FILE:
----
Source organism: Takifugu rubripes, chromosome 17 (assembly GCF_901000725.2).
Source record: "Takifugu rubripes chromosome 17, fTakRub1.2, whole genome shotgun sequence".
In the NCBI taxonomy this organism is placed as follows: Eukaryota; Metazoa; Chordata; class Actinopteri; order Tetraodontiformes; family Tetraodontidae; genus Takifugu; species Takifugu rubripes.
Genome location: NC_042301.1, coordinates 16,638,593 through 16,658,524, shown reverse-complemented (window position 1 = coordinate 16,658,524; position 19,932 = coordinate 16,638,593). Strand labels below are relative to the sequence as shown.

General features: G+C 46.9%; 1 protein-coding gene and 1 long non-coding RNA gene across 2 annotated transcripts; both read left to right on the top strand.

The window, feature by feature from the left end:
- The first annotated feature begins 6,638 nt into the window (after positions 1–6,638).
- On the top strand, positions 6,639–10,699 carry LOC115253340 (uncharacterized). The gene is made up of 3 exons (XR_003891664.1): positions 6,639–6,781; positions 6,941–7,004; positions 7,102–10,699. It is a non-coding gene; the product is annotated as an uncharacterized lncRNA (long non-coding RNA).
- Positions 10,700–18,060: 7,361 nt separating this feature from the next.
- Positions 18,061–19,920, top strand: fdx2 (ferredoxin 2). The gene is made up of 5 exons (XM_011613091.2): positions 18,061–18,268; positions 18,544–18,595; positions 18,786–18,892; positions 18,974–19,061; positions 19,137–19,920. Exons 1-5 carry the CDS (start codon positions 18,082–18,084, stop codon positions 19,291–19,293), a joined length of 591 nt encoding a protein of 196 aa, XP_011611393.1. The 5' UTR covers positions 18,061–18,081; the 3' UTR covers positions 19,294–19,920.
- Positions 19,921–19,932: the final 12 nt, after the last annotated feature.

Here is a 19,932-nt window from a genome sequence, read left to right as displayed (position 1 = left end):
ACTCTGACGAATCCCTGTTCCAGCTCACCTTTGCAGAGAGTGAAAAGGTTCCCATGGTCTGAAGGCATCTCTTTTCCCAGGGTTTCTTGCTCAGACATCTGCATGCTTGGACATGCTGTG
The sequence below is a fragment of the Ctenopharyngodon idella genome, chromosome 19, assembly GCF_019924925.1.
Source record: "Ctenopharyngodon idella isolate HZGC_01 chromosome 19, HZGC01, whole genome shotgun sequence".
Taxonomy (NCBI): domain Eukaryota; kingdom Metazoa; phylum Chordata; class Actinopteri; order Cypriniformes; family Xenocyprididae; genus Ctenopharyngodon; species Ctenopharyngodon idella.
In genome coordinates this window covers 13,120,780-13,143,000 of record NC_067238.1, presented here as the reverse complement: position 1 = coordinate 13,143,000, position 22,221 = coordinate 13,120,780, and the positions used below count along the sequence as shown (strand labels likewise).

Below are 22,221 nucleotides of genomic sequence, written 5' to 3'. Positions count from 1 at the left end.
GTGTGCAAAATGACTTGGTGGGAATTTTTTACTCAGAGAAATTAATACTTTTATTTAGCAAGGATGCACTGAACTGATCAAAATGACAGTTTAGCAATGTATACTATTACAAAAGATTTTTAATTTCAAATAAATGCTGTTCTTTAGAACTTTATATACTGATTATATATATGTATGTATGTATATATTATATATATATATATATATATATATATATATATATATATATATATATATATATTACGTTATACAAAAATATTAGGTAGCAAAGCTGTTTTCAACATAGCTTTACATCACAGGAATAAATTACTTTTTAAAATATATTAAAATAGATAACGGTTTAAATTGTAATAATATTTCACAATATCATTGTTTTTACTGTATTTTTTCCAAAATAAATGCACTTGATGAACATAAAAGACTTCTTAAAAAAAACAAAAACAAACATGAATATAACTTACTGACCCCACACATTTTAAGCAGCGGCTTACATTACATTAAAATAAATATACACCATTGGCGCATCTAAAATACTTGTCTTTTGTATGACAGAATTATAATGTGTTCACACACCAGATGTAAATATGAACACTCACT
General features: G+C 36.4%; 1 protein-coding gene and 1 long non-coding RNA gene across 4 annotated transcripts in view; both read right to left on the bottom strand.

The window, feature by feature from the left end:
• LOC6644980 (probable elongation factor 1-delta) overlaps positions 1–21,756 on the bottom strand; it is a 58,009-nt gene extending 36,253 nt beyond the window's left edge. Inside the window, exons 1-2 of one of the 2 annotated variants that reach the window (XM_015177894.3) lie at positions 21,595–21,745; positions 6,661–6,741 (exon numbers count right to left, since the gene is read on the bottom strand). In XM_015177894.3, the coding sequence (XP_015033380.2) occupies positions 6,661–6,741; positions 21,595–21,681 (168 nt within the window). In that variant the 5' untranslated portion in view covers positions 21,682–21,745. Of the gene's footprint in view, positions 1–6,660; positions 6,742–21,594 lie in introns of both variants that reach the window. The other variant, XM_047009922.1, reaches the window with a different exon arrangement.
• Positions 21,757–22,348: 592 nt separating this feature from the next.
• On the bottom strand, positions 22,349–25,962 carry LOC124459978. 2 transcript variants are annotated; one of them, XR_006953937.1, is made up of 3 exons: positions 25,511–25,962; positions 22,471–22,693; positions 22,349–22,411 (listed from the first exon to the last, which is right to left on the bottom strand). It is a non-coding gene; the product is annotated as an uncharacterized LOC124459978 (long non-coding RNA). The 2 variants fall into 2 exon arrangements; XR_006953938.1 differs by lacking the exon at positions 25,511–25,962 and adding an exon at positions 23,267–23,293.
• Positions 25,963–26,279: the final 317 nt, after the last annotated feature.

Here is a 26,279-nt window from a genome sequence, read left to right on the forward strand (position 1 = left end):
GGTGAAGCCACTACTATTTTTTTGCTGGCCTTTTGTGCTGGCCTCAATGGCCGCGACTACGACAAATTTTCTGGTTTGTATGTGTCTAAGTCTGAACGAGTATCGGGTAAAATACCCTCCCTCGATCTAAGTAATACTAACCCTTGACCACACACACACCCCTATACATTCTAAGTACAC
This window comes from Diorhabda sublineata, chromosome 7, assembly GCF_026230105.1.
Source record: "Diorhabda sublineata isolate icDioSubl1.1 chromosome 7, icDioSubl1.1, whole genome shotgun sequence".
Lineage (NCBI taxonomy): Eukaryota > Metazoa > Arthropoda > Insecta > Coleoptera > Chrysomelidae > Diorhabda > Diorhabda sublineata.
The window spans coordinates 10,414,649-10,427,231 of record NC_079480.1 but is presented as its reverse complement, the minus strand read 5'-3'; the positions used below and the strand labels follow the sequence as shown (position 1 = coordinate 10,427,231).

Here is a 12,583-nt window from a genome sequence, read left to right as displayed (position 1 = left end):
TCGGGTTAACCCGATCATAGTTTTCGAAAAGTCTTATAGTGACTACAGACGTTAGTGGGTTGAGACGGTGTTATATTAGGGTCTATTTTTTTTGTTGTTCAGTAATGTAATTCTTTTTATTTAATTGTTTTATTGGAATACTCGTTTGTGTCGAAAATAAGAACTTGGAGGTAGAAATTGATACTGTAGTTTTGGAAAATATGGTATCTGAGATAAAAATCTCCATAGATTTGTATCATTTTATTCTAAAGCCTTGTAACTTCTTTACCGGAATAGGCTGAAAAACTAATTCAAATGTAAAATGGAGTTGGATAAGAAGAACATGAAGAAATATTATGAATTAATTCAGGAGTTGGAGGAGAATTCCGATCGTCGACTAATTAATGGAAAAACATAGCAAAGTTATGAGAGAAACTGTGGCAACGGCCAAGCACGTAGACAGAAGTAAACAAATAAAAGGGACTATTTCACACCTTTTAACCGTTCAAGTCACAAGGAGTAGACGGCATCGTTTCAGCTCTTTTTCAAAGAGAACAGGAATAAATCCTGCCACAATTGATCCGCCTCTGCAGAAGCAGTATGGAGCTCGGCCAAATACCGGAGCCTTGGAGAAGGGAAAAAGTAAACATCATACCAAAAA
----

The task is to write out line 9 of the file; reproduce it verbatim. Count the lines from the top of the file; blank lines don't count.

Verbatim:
- Positions 10,700–18,060: 7,361 nt separating this feature from the next.